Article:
“Good.  Then we understand each other.  Now, I’m not asking you to knowingly commit a felony to get a break in this case.  Whatever methods you may use just keep them to yourself.  I don’t wanna know about them.”
    “If we’re going to work together, at least, unofficially, I’ll need some information on the first and this newest crime.  And I’d also like to see what you’ve got on Lawrence’s death so far.”
    “Fair enough.  We’ve got some sheets prepared.  Studer, the file.”
    The other cop in the room handed me a manila folder he had been hiding somewhere.  I took it from his hand and it was fairly stuffed.  Lifting the cover, I riffled the pages and saw that it held a lot of information.  It even had crime scene photographs.  Probably from all three crimes.  I must remember this day.  To come into possession of this many facts and be handed them by a cop, no less.  I decided to get out of there fast before good fortunes chose to smile on someone else.  The Lieutenant spoke to me as I stood.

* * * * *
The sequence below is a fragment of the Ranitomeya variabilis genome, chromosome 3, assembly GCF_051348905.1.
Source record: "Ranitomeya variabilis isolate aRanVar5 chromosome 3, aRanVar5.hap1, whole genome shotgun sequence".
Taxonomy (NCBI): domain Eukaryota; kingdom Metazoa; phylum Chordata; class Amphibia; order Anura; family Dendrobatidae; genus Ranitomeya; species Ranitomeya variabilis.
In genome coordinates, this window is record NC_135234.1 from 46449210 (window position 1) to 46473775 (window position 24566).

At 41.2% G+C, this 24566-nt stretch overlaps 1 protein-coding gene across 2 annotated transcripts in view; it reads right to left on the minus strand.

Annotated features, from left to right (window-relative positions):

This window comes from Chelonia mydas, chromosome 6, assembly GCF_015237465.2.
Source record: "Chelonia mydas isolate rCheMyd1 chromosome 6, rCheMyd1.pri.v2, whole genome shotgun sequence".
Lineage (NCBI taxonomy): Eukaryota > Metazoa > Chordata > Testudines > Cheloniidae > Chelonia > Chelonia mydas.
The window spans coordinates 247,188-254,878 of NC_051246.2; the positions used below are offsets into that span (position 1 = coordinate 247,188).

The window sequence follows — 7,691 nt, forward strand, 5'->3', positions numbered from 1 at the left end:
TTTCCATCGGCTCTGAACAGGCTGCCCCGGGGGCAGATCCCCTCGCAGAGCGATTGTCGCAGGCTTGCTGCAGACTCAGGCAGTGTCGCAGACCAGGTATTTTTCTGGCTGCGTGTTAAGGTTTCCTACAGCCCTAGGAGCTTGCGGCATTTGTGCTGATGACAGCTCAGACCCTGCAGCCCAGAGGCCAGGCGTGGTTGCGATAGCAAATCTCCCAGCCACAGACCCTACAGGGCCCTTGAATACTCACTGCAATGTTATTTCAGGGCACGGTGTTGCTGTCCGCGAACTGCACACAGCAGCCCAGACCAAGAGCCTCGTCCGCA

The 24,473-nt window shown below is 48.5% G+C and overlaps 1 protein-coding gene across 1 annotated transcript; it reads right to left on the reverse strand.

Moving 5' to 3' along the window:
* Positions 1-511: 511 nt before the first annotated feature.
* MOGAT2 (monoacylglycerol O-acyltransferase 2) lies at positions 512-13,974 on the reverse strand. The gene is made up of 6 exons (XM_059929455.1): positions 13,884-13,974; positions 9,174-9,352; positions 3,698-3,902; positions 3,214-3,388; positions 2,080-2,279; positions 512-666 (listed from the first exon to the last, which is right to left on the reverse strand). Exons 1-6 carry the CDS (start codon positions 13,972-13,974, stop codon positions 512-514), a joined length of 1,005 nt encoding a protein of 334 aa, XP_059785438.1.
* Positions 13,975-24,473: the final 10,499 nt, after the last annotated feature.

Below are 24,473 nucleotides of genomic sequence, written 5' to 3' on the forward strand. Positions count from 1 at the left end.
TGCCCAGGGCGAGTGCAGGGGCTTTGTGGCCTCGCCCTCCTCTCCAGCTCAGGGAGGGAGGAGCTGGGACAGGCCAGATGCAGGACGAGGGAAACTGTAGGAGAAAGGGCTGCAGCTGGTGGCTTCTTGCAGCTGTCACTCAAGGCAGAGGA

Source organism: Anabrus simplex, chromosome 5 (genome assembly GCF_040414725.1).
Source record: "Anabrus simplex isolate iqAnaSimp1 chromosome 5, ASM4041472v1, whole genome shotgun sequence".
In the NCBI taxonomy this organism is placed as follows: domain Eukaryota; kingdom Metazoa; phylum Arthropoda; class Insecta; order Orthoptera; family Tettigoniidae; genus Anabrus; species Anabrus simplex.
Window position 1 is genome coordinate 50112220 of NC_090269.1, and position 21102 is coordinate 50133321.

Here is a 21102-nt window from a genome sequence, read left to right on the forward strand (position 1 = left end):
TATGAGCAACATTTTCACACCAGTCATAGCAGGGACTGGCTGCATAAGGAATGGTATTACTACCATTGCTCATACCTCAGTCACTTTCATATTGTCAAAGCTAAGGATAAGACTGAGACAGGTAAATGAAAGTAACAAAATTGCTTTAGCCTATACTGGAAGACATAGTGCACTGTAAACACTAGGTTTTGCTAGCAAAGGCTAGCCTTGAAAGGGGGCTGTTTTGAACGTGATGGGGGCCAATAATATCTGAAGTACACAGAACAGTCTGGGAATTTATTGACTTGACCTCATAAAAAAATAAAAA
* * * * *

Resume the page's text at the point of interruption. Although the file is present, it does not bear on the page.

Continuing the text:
“You’ll call me personally if you get anything?”
    “Yes.  I want this killer brought in as much as you.”
    “To be shot in cold blood, in your own office.  That’s not a very good way to die.”
    Before I turned and left, I said:
    “Last I checked, there’s not a lot of good ways.”
    I clutched the files tightly and left.
    I drove back to my office and was seated behind my desk before I took a better look at the files.  It had the names and addresses of everyone connected to all three murders and even their official statements to the police.  It also had the statement of the janitor in Lawrence’s building – the only person I hadn’t spoken to in my efforts.  I looked his words over, but didn’t think I needed to hunt him up personally from what I read.  He had basically just come upon the body and called the police.  I did notice that the police hadn’t checked up on Susan Prescott’s story yet.  I’d have to clue them in on her.  I still don’t think they’d get anything more, though.